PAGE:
Union Budget 2022 , which had the theme of digital embossed all over it, has received mixed response from the start-up community. While the capping of long term capital gain at 15 per cent is perceived to be a good move which will benefit the start-up founders, investors and ESOP holders, there is one amendment to the Section 68 of the Income Tax Act in the Finance Bill, 2022 which lays down additional compliance burden on start-ups to declare the source of funds “whether in the form of a loan or borrowing.” The amendment to the rule doesn’t apply to the venture capital fund/ company registered with the Securities Exchange Board of India (SEBI).

The borrower/ unregulated firms’  nature or source of sum in the form of credit / liability will be deemed as explained if only the source of funds is explained.
This, according to the legal experts, translates to the non-listed firms having to prove genuineness/ creditworthiness of the creditor. This assumes significance since many start-ups raise money from high-net worth individuals, and family offices from India and abroad.
Darshan Bora, Partner, Economic Laws Practice said that Under Section 68 of the Income tax Act, the IT Department is empowered to impose tax on any amount credited in the account books if the recipient of credit is unable to satisfactorily explain the nature and source of such amount.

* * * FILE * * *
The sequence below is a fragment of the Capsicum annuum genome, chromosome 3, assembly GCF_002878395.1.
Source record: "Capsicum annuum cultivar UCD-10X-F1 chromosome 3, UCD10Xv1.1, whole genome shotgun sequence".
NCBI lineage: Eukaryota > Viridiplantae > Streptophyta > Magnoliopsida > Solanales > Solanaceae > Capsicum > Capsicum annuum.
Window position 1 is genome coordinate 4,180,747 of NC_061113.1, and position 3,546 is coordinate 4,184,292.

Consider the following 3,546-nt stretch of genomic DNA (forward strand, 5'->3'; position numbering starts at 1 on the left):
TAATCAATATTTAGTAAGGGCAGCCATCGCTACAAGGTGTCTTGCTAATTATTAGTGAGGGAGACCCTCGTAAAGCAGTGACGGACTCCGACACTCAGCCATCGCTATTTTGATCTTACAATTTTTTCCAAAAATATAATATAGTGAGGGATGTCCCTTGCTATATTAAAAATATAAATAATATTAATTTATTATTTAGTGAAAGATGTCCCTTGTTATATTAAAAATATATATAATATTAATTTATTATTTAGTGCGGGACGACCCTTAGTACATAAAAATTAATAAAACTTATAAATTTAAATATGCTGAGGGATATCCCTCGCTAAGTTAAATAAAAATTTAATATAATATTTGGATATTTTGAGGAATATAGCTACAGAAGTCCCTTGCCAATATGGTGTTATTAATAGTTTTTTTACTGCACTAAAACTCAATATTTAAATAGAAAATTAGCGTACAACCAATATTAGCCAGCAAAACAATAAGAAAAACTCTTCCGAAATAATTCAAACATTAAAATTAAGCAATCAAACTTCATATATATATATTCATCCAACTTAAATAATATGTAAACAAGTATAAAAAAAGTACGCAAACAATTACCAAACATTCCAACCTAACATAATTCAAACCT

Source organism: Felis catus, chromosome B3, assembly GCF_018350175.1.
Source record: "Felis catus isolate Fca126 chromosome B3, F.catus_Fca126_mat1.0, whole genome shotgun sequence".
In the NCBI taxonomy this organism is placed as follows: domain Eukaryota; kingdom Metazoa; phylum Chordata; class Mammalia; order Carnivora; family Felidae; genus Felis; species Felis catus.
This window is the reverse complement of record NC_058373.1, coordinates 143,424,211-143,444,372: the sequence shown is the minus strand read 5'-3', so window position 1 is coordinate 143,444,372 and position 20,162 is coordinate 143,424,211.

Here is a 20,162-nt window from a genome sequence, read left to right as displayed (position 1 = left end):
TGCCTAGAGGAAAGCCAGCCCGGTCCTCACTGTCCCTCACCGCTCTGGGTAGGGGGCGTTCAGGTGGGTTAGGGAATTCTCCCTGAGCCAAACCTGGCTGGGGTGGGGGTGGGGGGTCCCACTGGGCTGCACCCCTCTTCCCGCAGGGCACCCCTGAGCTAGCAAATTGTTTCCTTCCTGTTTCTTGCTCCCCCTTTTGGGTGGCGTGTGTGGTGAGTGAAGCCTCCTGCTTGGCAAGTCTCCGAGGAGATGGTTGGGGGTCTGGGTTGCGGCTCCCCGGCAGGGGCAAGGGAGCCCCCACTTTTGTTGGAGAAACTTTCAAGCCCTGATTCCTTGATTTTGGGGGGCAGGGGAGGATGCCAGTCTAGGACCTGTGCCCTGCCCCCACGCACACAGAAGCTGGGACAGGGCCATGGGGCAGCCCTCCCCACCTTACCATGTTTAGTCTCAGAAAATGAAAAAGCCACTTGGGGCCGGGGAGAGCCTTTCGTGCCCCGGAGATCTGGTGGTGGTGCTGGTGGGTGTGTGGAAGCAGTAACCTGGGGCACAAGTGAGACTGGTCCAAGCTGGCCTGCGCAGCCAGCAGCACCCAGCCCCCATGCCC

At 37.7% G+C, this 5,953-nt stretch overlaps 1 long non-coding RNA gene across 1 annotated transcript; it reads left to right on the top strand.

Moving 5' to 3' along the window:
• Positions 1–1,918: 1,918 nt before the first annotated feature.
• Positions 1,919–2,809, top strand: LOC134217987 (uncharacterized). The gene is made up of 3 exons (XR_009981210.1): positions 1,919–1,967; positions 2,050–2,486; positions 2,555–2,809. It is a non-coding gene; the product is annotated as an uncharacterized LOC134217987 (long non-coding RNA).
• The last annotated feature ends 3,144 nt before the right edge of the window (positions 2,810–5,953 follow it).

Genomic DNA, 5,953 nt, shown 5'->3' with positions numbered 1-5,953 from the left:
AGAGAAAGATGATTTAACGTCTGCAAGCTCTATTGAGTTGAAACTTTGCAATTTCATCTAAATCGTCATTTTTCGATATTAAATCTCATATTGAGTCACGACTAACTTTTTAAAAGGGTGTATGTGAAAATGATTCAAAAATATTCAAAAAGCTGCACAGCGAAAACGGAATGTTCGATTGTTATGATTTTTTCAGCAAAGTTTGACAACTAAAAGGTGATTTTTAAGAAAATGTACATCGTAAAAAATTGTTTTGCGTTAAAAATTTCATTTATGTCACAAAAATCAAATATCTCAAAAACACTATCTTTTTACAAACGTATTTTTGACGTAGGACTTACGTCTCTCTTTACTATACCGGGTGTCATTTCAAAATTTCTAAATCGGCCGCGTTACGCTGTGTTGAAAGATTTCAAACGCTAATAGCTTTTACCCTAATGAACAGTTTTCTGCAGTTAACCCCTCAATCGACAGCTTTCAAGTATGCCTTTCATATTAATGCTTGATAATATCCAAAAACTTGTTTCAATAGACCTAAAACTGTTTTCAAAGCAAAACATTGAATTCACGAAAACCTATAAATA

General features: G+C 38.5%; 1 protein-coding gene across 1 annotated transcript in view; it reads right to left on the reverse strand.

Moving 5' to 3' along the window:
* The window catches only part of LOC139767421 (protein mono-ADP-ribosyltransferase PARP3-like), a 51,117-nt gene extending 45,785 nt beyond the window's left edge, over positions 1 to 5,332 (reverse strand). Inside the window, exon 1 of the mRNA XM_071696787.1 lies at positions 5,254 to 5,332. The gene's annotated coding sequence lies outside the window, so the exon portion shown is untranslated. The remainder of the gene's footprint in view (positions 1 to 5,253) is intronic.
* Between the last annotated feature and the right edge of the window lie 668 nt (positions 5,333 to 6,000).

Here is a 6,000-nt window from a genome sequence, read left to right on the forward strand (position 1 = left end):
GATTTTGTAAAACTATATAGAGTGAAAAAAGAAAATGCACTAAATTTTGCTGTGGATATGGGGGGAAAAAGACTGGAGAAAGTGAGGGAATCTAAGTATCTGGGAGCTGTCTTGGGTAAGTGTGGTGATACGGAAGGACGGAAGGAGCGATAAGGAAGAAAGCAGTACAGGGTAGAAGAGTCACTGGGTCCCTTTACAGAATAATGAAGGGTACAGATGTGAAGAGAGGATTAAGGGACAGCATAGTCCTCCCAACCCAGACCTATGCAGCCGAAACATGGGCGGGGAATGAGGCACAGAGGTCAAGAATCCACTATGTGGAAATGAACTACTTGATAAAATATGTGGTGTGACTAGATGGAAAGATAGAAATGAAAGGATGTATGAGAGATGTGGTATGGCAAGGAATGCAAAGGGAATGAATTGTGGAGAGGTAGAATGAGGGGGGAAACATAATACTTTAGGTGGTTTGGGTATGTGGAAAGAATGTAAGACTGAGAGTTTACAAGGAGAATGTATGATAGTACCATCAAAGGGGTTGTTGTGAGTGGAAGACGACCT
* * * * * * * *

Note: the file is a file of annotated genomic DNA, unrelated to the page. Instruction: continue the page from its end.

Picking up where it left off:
“The proposed amendment makes this provision more onerous. Once the proposed amendment is effective, in addition to the recipient of a loan or borrowing, even the lender may be called upon to provide justification about the nature and source of funds loaned by him,” Bora said.

“If the lender is unable to provide a satisfactory explanation, the amounts can be taxed as income in the hands of recipient of the loan. It will increase compliance burden on start-ups who receive loans or borrowings. This provision does not apply to amounts received from a venture capital fund or venture capital company. A similar provision has been existence for issuance of share capital and tax authorities have been imposing tax on share capital receipts, which has resulted in litigation in the past, “ he added.
According to Paras Nath, Partner, Tax and regulatory Services, TR Chadha and CO LLP, this will also effectively address the concern of source of funding remaining unexamined.
“There are numerous instances where the assessee receives money as loan, advance, share application money, etc. With respect to credit entries related to share application money, Finance Act 2012 clarified that source of fund in the hands of shareholder is also required to be explained. However, with regard to loans and advances in other natures were not covered under the referred clarification,”  Nath said.
“It has been held in various judicial pronouncements that to prove the genuineness of such loan and advances, the assessee needs to prove the identity and creditworthiness of the creditor. Accordingly, the assessees were shredding off the responsibility by merely providing the PAN and ITR of the lender to establish such credits (loans and advances, etc.) in the books,” he noted.
“It was not always possible for the revenue to scrutinise the books of creditor with reference to such credit transactions due to multiple challenges such as difference of jurisdiction, inability to scrutinize due to different assessment years involved, etc.  Hence, to strengthening the system and to verify the genuineness of source of funds received by the assessee, the proposed amendment in Section 68 now the assessee shall be required to prove the source of fund in the hands of creditor also,” he added.



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